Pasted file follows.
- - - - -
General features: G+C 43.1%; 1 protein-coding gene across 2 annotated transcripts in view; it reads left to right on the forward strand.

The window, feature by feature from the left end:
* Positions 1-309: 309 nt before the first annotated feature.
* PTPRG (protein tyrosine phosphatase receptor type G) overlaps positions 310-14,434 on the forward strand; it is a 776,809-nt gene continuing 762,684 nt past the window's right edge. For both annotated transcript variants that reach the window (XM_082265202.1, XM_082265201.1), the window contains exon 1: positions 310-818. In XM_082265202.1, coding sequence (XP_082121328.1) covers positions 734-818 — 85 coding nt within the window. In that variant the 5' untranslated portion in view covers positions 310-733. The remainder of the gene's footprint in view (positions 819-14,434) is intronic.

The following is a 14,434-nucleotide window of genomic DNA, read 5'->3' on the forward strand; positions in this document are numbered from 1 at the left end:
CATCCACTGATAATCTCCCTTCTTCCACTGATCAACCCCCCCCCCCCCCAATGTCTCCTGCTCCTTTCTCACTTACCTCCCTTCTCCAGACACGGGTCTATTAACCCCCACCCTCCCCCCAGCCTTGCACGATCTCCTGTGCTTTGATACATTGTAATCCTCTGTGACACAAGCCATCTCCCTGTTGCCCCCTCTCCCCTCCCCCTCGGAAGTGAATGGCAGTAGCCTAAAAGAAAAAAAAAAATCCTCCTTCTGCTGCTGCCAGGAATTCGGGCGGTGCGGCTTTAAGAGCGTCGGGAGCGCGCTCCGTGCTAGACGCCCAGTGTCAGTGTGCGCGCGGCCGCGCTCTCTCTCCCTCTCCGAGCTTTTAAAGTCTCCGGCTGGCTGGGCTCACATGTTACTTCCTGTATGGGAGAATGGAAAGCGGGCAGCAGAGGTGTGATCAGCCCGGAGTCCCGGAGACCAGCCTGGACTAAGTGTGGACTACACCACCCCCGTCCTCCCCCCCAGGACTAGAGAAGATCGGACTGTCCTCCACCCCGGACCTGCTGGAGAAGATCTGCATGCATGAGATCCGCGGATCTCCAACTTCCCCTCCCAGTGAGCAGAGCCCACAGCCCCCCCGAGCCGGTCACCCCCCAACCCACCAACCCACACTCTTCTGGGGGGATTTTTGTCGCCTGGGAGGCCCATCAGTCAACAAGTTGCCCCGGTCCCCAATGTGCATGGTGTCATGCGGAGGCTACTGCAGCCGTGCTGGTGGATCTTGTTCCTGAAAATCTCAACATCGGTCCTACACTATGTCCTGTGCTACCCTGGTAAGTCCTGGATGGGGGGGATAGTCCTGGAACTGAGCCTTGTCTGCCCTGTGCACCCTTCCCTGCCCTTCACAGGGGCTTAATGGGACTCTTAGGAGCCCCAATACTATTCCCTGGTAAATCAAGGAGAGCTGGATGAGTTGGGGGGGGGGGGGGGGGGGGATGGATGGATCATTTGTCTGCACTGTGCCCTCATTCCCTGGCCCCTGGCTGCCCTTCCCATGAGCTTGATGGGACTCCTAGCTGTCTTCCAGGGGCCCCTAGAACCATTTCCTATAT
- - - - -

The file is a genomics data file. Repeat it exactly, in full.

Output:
General features: G+C 43.1%; 1 protein-coding gene across 2 annotated transcripts in view; it reads left to right on the forward strand.

The window, feature by feature from the left end:
* Positions 1-309: 309 nt before the first annotated feature.
* PTPRG (protein tyrosine phosphatase receptor type G) overlaps positions 310-14,434 on the forward strand; it is a 776,809-nt gene continuing 762,684 nt past the window's right edge. For both annotated transcript variants that reach the window (XM_082265202.1, XM_082265201.1), the window contains exon 1: positions 310-818. In XM_082265202.1, coding sequence (XP_082121328.1) covers positions 734-818 — 85 coding nt within the window. In that variant the 5' untranslated portion in view covers positions 310-733. The remainder of the gene's footprint in view (positions 819-14,434) is intronic.

The following is a 14,434-nucleotide window of genomic DNA, read 5'->3' on the forward strand; positions in this document are numbered from 1 at the left end:
CATCCACTGATAATCTCCCTTCTTCCACTGATCAACCCCCCCCCCCCCCAATGTCTCCTGCTCCTTTCTCACTTACCTCCCTTCTCCAGACACGGGTCTATTAACCCCCACCCTCCCCCCAGCCTTGCACGATCTCCTGTGCTTTGATACATTGTAATCCTCTGTGACACAAGCCATCTCCCTGTTGCCCCCTCTCCCCTCCCCCTCGGAAGTGAATGGCAGTAGCCTAAAAGAAAAAAAAAAATCCTCCTTCTGCTGCTGCCAGGAATTCGGGCGGTGCGGCTTTAAGAGCGTCGGGAGCGCGCTCCGTGCTAGACGCCCAGTGTCAGTGTGCGCGCGGCCGCGCTCTCTCTCCCTCTCCGAGCTTTTAAAGTCTCCGGCTGGCTGGGCTCACATGTTACTTCCTGTATGGGAGAATGGAAAGCGGGCAGCAGAGGTGTGATCAGCCCGGAGTCCCGGAGACCAGCCTGGACTAAGTGTGGACTACACCACCCCCGTCCTCCCCCCCAGGACTAGAGAAGATCGGACTGTCCTCCACCCCGGACCTGCTGGAGAAGATCTGCATGCATGAGATCCGCGGATCTCCAACTTCCCCTCCCAGTGAGCAGAGCCCACAGCCCCCCCGAGCCGGTCACCCCCCAACCCACCAACCCACACTCTTCTGGGGGGATTTTTGTCGCCTGGGAGGCCCATCAGTCAACAAGTTGCCCCGGTCCCCAATGTGCATGGTGTCATGCGGAGGCTACTGCAGCCGTGCTGGTGGATCTTGTTCCTGAAAATCTCAACATCGGTCCTACACTATGTCCTGTGCTACCCTGGTAAGTCCTGGATGGGGGGGATAGTCCTGGAACTGAGCCTTGTCTGCCCTGTGCACCCTTCCCTGCCCTTCACAGGGGCTTAATGGGACTCTTAGGAGCCCCAATACTATTCCCTGGTAAATCAAGGAGAGCTGGATGAGTTGGGGGGGGGGGGGGGGGGGGATGGATGGATCATTTGTCTGCACTGTGCCCTCATTCCCTGGCCCCTGGCTGCCCTTCCCATGAGCTTGATGGGACTCCTAGCTGTCTTCCAGGGGCCCCTAGAACCATTTCCTATAT